Soho House’s Cafe Monico, Brasserie Burger

cafe-monico-soho-house-londonCafe Monico is a recently-opened brasserie effort from Soho House, in collaboration with chef Rowley Leigh.

Only a few blocks down from the original Soho House (which is under renovations until 2018), Cafe Monico is their new French-Italian brasserie concept, sitting on a piece of prime Shaftesbury real estate; across from China Town and not far from Piccadilly Circus.

The original Cafe Monico was opened back in 1877 – before Shaftesbury Avenue was even a street!  Founded by brothers Giacomo and Battista Monico, the cafe was at the midway point between Piccadilly and Soho – and survived the 1885 initial construction of Shaftesbury Avenue.

The Cafe finally was forced to closed its doors in the 1950s, when Piccadilly Circus was expanded – a victim of the ever-evolving landscape and city planning of London’s West End.

cafe-monico-balcony-soho-house-londonThe new Cafe Monico is right down the street from the original and feels straight out of the Great Gatsby roaring ’20s.  It’s a two-story art deco design that features a mezzanine level where diners can look down on one of the most complete, vintage bars I’ve ever seen. Wood paneling, beautiful floor tiles, and leather studded chairs abound as all attention is drawn to the central chandelier and bar.  Leonardo Di Caprio, eat your heart out.

It’s important to note that despite the posh interior and classy wait staff, a breakfast at Cafe Monico will only cost you around £6-10.  Not too shabby for an eggs benedict or scrambled eggs and smoked salmon.  My lunch – with a starter, burger, and drink – was only about £25.  The brasserie has somehow managed to offer up incredible prices (at least for now) despite what you’d expect in the W1D post code.

They specialize in shellfish, pastas, salumi, grilled meats and fish in a traditional brasserie setting.  And the cocktails and aperitifs made by neatly appointed bar staff are excellent as well.cafe-monico-burger-soho-houseI began with the grilled octopus starter, served with heirloom tomatoes and hummus.  It was delicious and meaty, served simply with no fanfare or fuss.  It was a good sized starter for a casual lunch meeting, and a great lead-in to the burger!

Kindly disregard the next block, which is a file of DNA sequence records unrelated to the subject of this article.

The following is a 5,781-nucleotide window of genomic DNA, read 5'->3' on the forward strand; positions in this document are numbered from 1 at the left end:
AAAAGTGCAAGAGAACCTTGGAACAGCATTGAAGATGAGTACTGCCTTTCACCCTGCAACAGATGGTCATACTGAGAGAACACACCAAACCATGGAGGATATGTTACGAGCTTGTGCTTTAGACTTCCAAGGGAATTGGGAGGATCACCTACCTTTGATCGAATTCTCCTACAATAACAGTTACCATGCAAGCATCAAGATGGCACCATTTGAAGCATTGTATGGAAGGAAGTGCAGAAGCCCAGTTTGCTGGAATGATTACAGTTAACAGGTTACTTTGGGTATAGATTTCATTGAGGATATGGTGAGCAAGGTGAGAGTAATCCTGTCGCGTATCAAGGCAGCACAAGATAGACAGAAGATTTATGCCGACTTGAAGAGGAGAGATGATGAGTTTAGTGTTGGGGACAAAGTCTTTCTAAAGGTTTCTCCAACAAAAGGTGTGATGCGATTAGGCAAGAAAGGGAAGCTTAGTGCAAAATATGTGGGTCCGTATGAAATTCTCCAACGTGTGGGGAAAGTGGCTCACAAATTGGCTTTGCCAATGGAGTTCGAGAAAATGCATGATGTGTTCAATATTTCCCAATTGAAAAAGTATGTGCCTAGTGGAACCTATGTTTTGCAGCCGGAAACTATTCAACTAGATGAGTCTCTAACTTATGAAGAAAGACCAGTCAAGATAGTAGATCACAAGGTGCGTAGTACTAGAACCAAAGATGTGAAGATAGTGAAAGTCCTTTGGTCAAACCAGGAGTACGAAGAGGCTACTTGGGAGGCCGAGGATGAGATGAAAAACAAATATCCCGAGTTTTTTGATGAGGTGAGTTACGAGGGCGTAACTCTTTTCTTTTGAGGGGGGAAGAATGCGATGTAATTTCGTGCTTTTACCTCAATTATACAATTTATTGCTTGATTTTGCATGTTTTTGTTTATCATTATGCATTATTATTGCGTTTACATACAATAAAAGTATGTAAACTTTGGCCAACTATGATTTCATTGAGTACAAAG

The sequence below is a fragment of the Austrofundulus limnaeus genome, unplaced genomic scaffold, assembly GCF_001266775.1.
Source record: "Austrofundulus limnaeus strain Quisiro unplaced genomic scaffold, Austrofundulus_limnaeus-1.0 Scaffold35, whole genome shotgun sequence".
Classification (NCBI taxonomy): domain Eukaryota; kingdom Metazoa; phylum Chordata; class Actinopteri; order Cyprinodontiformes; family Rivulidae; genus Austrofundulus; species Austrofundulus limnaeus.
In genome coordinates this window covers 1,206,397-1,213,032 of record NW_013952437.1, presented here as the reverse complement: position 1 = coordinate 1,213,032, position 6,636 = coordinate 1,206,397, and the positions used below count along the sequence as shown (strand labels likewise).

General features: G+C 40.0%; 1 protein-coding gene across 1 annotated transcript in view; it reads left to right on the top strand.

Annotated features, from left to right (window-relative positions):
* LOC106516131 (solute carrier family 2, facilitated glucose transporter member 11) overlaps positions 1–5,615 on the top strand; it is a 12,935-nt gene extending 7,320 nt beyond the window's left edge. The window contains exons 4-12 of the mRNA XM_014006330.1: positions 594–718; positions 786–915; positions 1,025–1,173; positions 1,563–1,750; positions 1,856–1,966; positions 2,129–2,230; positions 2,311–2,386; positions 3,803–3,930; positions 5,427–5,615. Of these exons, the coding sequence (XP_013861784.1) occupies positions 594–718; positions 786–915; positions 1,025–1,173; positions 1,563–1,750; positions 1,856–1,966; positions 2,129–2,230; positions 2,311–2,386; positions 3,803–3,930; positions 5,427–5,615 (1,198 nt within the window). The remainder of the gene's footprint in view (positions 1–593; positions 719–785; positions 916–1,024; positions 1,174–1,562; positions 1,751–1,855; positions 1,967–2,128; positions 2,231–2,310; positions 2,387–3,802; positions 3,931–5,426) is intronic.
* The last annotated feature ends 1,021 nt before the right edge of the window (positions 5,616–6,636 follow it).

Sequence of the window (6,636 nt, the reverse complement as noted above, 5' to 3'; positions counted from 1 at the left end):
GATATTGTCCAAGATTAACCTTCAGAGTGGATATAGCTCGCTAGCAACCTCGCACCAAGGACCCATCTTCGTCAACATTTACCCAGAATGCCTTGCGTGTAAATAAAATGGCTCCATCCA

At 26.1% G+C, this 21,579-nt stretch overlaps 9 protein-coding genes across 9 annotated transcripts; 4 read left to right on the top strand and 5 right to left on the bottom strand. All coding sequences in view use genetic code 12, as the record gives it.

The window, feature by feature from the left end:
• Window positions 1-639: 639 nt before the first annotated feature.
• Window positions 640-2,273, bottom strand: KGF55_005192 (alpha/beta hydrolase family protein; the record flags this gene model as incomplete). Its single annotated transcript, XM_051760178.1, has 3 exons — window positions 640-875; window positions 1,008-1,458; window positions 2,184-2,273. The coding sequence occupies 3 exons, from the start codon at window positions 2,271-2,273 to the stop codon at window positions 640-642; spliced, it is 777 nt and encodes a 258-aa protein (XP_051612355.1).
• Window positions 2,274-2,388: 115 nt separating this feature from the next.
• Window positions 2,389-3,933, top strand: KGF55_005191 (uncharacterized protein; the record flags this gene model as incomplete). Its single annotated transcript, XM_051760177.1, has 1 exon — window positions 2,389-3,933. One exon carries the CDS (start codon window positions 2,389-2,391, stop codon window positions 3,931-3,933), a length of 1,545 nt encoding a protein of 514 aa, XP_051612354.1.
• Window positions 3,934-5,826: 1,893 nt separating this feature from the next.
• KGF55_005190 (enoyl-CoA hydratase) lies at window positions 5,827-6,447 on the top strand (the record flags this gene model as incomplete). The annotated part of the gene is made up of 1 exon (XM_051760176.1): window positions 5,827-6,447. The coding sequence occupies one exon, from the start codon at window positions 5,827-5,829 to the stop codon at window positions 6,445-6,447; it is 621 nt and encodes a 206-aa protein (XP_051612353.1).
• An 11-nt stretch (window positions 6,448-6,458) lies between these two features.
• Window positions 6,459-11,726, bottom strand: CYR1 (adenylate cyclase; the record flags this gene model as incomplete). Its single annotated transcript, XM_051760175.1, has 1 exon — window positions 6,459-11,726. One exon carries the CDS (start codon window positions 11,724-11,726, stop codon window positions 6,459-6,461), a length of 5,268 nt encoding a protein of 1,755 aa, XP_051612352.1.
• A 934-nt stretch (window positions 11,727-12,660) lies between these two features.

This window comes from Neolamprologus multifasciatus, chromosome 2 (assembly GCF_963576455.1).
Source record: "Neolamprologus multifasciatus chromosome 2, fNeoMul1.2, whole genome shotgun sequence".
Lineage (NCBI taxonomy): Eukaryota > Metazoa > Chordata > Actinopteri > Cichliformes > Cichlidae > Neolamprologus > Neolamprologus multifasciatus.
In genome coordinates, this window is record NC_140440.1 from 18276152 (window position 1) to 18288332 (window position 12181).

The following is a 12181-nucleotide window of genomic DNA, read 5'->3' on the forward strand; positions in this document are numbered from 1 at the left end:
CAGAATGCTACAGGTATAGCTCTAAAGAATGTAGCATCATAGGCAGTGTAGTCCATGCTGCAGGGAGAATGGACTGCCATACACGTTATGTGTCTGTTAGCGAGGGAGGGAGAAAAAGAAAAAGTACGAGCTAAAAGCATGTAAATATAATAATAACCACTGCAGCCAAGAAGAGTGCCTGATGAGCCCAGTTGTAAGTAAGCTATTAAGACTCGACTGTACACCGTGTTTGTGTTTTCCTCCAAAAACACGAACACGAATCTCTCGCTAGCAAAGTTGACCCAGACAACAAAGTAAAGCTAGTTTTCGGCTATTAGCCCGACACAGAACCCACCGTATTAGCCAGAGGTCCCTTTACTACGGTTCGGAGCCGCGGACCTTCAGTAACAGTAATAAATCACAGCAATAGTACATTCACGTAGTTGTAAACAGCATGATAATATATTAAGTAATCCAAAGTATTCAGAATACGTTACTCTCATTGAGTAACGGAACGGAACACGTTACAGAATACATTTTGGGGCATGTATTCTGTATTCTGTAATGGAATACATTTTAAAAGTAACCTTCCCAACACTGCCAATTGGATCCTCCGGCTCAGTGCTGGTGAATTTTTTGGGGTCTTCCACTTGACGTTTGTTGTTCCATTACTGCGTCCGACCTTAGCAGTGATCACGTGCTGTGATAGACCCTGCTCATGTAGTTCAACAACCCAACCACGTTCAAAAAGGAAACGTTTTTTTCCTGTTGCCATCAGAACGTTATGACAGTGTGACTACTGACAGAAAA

The Cafe Monico cheeseburger is a pretty sizable affair.  £15 gets you the cheeseburger topped with red wine shallots, melted cheese, fresh veggies and a decent portion of chips. £15 is higher than you’d pay for a burger at a Byron or Honest Burgers, but less than the upper-end of the London burger spectrum, like Hawksmoor, where £15 gets you a burger by its lonesome, with no cheese or fries.

cafe-monico-burger-london-soho-houseThe size of the beef patty is XL.  It’s huge.  Behemoth… Hand-packed to the exact circumference of the bun, pleasing my inner OCD kid, the patty is thicker and juicer than many I’ve tried in London.

The meat is cooked a bit beyond what I asked for, but I’ll forgive them that trespass for the fact that the beef was flavourful, peppery, and delicious.  It reminded me of the burgers at Meat Mission, but clearly stood out from them as a higher quality of ground beef.

The brioche bun was fluffy on top and just barely up to the task of containing the juice on the bottom.  Structural integrity was waning towards the end!  The cheese and red wine shallots didn’t get in the way of the beef as the star; and the fact that they served the tomato and lettuce on the side means I could customize as I saw fit. Something I wish more burger places would allow for!

The fries were good and top-quality as one would expect with the £15 price for them and a burger.  Again, a generous portion that I didn’t finish, unlike the burger which was gone in a matter of minutes.  The staff is still new and getting their feet under them, but the overall experience at Cafe Monico was great.  I would recommend it at any time of day for a nice breakfast, a client lunch or a post-work cocktail.cafe-monico-soho-house-london-bar

Cafe Monico stands out on ‘new’ Shaftesbury Avenue as a nostalgia for what once was – a classier version of this major London thoroughfare.  Now specked with a coffee shop every few meters and a West End theatre ticket re-seller on every corner, Soho House has established a refuge from the Shaftebury bustle in the spirit of the 1920s that I’ll definitely be coming back to in the near future.

You can visit Cafe Monico at 39-45 Shaftesbury Ave, W1D 6LA or check out their website here.

Cafe Monico Burger – 42/50

grilled-burger-cafe-monico-soho-houseBeef (9): Large and in charge.  This juicy beef is huge in proportions and flavour

Bun (8): Grilled brioche with a light fluffiness that few burger places can match

Toppings (7): Understated, yet fresh and in the right proportion to the rest of the burger

Value (8): at £15 for the burger and a side of fries, this is an above average value for a upscale burger

Ambiance (10): I really enjoyed my lunch on the mezzanine, looking down upon the bar staff rapidly preparing for the 6pm after-work crowd.

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